It’s helped with getting consistent feedback.  We’re able to communicate really well now so we are both on the same page, and we know what my goals are moving forward. But being in extended spring, there’s other coaches around, so I like to here some other feedback for things to think about.

What are your goals moving forward?

To minimize my amount of walks, and do a better job of getting ahead in the count.

You’ve been predominantly used as a reliever. Do you see yourself as a reliever, or do you believe you could be a starter?

I just see myself pitching, whether it be a reliever or starter is up to the team. I feel I have the ability to do both.

Overall, who has had the biggest impact on your career?

My Parents and brother without a doubt. They push me to be better day in and day out and did everything in their power to help me get to where I am today.

Specifically, how has your family impacted you in your career as a baseball player?

My family impacted me from the beginning.  From introducing me to the sport, watching my brother playing, having my dad who studies the game more than anyone I know and my mom went everywhere I went to support me when I played.  I couldn’t ask for a more supportive family.

Outside of your family, who else has had an impact on you?

I also learned a lot from my pitching coach Marty Hall, who along with my parents helped me become who I am.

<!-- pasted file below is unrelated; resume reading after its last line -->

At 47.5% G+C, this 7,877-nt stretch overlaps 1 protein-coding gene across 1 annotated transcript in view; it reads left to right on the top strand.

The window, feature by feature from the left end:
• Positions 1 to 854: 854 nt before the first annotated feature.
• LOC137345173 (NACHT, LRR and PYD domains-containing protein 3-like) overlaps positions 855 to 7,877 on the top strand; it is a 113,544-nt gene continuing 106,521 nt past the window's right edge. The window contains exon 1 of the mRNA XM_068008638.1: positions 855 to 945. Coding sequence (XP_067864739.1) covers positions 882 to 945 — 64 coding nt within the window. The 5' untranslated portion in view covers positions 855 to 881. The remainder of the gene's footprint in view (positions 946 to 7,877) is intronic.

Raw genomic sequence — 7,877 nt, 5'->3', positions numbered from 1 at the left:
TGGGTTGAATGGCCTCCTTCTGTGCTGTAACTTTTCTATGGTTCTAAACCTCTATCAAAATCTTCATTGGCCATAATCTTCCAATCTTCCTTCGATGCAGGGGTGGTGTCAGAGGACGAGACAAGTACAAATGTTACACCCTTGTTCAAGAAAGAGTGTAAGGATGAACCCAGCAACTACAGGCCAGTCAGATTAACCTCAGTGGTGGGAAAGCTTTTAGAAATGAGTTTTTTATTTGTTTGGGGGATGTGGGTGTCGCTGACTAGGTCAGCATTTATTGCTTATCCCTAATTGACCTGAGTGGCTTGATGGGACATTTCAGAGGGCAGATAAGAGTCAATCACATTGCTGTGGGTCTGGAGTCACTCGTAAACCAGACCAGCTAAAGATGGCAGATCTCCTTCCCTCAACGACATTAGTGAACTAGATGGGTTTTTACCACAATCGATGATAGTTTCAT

I grew up watching and then participating in his baseball clinics, he is a very close family friend who I consider to be family.

What’s the best piece of advice you’ve received how to succeed as a pitcher and make it to the major leagues?

Have a short memory.  Focus on one pitch at a time.  Have a routine, and most importantly, have fun.

What’s it like pitching in New York?

Pitching in Brooklyn has been amazing.  I love stadium.  The fans are all into the games, I love it!

What has been your favorite memory as a baseball player?

It’s hard to pick just one.  Playing for the Canadian junior national team was amazing, and being selected by the Mets in the first year player draft was a dream come true.

Who was your favorite player growing up?

I always wore 13 because of Billy Wagner, and I couldn’t get it with Team Canada so I wore #31. It also stuck because I’m a Jon Lester fan.

It does take courage to wear Mike Piazza‘s number in New York.  Big shoes to fill there.

Of course!  Now, when it comes to it I’ll wear 13, but I had the option so I went with it.

Last year, former Mets minor leaguer Nicco Blank made a name for himself for leaving tickets for Taylor Swift to see him pitch. What famous person would you like to come see you pitch?

Ha ha!  That’s a good question.  I’m gonna say Drake because he’s Canadian, and he’s one of my favorite artists.

On a personal note, how was my son’s first pitch?

He hit me right on the glove, so I’d say it was perfect.  Plus extra points for being left-handed.

Personally, I want to thank Horne for taking the time for this interview, and for the time he spent with my father and son when they threw out the first pitch.  For those that want to follow him, his Twitter handle is @AroundTheHorne_.